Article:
The court found that begging is free speech protected by the First Amendment and that the ordinance offers no alternatives for beggars to express themselves. The judge looked to the Loper case from New York City, in which the court found begging to be a protected right, and noted that there was little difference between those who solicit for themselves and those who solicit for organized charities. The court rejected the city’s argument, saying that there are at least some beggars who are peaceful as well as charity workers who are aggressive or intimidating, and there also are other state statutes that address threatening behavior generally that would already cover the behavior the ordinance was trying to address.
State of Texas v. John Francis Curran, No. 553926 (Tex. Mun. Ct. City of Austin 2005).
In 2003, the Austin police issued John Curran a $500 ticket for holding a sign asking for donations at a downtown intersection. Curran is a homeless man represented by Legal Services Corporation grantee Texas RioGrande Legal Aid. Although Curran did not contest his guilt, he fought the ticket on constitutional grounds. The ordinance, under which the police issued the ticket, prohibited people from soliciting "services, employment, business or contributions from an occupant of a motor vehicle." The municipal court judge declared the city ordinance prohibiting panhandling to be unconstitutional because the law violates the First Amendment, explaining that it is not "narrowly tailored in time, place, and manner." The city, which admits it enacted the law to stop day laborers from soliciting jobs, is deciding whether to appeal.
Wise v. Kelly, No. 05-CV-5442 (S.D.N.Y. 2005).
An individual who panhandles filed a suit on behalf of a class of individual panhandlers who had been charged with violations of a New York state law that prohibits begging. The Second Circuit found the law unconstitutional in the Loper case in 1993. The plaintiffs allege that arrests and prosecutions under the unconstitutional law violate their First Amendment rights. For relief, the plaintiffs sought a judgment declaring the defendants have violated the law, as well as an injunction to cease enforcement of the law, mandate trainings for police officers and district attorneys, and remove all arrest records for those convicted under the law. The plaintiffs also requested compensatory and punitive damages.
On June 11, 2005, the day after the suit was filed, the Bronx District Attorney’s office admitted that they should not have prosecuted any arrests made under the unconstitutional part of the state penal code and issued a written agreement with the City and the police to stop arresting and prosecuting people under this statute. According to the agreement, police officers received notice that the statute is void. The lawsuit is ongoing.
13 F. Supp. 2d 1064, 1068 (D. Nev. 1998).
City of Las Vegas v. American Civil Liberties Union of Nevada, 540 U.S. 1110 (2004).
Atchison v. City of Atlanta, No 1:96-CV-1430 (N.D. Ga. June 21, 1996). The court later held that the plaintiffs lacked standing to challenge this ordinance.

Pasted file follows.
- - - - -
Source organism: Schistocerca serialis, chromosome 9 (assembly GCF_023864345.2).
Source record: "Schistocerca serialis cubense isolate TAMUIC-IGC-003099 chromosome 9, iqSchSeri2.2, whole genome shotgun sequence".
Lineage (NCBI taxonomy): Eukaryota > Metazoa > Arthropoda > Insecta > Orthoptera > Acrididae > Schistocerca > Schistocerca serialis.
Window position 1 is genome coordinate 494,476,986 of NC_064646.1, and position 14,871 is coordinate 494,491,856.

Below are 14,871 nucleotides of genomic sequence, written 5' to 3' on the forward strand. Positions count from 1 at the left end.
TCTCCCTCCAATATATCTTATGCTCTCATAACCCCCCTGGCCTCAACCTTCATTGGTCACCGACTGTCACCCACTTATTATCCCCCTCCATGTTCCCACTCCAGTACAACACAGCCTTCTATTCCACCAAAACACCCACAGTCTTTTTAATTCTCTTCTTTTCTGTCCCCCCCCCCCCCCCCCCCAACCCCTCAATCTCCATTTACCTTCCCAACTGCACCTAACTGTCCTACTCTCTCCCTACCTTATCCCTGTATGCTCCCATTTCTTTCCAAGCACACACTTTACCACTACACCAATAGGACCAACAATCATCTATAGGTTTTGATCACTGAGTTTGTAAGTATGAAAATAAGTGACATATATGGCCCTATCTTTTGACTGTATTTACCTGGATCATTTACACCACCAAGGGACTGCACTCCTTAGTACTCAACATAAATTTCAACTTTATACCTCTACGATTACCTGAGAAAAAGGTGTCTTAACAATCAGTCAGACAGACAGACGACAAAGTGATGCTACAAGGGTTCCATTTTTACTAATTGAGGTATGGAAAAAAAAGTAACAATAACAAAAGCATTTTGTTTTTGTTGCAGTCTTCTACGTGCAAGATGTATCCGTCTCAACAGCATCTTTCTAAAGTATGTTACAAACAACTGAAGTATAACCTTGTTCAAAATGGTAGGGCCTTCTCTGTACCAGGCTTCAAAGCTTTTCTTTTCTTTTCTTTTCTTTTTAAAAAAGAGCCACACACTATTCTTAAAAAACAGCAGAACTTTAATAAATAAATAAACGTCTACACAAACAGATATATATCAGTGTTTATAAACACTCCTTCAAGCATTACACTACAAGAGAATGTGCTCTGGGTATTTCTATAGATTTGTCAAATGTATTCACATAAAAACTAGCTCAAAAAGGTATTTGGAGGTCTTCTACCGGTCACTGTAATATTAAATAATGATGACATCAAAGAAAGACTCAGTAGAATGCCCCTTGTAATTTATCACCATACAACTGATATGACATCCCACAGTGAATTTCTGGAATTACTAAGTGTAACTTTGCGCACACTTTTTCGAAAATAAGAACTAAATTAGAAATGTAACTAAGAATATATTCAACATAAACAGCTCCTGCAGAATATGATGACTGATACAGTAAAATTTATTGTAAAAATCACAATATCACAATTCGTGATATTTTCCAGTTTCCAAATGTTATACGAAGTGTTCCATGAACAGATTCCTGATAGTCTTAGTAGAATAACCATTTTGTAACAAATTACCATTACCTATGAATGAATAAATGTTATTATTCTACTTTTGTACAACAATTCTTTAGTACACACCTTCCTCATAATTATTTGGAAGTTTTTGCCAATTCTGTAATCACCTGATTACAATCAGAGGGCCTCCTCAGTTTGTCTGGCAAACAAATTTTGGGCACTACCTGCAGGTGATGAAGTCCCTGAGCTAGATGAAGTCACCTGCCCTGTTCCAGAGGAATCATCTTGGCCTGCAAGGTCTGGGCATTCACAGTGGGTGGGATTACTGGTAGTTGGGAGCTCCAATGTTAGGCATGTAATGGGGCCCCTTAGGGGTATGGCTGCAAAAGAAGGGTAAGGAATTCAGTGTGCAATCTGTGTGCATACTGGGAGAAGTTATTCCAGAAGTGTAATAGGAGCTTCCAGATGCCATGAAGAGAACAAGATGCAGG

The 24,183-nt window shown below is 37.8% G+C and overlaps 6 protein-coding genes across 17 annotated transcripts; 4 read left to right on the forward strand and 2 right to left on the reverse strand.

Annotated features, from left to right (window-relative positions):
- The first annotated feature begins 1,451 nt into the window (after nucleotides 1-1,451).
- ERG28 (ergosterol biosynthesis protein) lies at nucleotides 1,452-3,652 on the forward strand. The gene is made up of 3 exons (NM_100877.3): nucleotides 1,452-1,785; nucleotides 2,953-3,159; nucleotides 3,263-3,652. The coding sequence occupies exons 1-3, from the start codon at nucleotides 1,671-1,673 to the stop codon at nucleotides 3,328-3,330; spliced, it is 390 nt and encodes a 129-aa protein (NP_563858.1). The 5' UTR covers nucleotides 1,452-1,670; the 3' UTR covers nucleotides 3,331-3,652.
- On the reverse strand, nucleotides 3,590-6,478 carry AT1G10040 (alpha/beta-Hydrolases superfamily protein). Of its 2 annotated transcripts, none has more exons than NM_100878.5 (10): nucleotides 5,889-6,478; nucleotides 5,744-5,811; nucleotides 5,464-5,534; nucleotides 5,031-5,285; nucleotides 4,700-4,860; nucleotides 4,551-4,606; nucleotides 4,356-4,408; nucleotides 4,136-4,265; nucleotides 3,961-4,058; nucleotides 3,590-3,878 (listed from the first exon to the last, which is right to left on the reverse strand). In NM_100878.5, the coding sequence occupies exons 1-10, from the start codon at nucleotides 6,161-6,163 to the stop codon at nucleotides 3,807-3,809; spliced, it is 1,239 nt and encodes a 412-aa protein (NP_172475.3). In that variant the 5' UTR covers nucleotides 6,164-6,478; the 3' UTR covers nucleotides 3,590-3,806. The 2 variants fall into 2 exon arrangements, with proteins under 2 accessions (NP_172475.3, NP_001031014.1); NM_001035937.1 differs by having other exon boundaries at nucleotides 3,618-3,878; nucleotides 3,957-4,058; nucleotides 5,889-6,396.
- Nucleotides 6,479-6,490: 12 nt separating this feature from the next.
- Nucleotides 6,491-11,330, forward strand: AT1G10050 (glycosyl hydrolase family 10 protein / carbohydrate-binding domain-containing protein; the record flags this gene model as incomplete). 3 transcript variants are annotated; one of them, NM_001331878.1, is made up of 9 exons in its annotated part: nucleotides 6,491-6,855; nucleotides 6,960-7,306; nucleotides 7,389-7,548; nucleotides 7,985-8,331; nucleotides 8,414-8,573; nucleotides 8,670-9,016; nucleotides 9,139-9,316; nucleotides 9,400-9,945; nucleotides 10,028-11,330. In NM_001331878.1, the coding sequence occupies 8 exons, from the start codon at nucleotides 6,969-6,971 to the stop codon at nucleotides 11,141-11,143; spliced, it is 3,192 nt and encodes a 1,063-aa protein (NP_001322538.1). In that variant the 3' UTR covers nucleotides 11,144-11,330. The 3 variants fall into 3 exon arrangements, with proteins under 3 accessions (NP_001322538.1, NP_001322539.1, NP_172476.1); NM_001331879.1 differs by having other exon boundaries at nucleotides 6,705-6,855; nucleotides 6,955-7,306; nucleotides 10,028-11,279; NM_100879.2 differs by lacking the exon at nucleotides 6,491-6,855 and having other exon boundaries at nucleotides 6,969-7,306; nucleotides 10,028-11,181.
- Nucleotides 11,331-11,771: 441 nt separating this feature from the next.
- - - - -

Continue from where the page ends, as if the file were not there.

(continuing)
No 1:96-CV-1430, slip. op. at 17 (N.D. Ga. July 17, 1996).
Blair v. Shanahan, 775 F. Supp. 1315, 1327 (N.D. Cal. 1991), aff’d in part and dismissed in part on other grounds, 38 F.3d 1514 (9th Cir. 1994).
Blair v. Shanahan, 775 F. Supp. 1315 (N.D. Cal. 1991).
795 F. Supp. 309 (N.D. Cal. 1992).
38 F.3d 1514, 1519-20 (9th Cir. 1994).
919 F. Supp. 1361 (N.D. Cal. 1996).
Community for Creative Non-Violence v. Turner, 893 F.2d 1387 (D.C. Cir. 1990).
Co. Revised Stat. Ann. tit. 18, art. 9, § 112(2)(a) (West 1996).
Heathcott v. City of Las Vegas, No. CV-S-93-045 (D. Nev. Mar. 3, 1994).
999 F.2d at 701 quoting N.Y. Penal Law §240.35(l).
Loper v. New York City Police Department, 999 F.2d at 705.
No. 97-06793 RAP (C.D. Cal. July 25, 2000).
Northeast Ohio Coalition for the Homeless v. City of Cleveland, 885 F. Supp. 1029 (N.D. Ohio 1995), rev’d on other grounds, 105 F.3d 1107 (6th Cir. 1997).
1997 U.S. App. LEXIS 9056 (6th Cir. Apr. 10, 1997).
Northeast Ohio Coalition for the Homeless v. City of Cleveland, 522 U.S. 931 (1997).
In Thompson v. City of Chicago, 2002 WL 1303138 (N.D.Ill. 2002), the magistrate judge dismissed as moot the plaintiffs motion for class certification for injunctive relief, but recommended that the court certify the proposed class for monetary relief. In assessing the requirements for class certification, the magistrate found the common question of the city’s enforcement of the panhandling ordinance predominated over individual damages questions. He also found that the class action device was a superior method for resolving the dispute, because the potential class size was great, and there was a substantial likelihood that many members of the class were either unaware of the alleged violations of the ordinance or incapable of bringing their own actions.
Young v. New York City Transit Authority, 903 F.2d 146 (2d Cir. 1990).
121 Ohio App.3d at 574-75.
One judge dissented asserting that the ordinance should have been found unconstitutional because it violated the free-speech public-forum doctrine.
See D.C. Code §§ 22-2301 to 2306 (2002).
Case No. B03-30046 (Miami-Dade County Ct. 2003).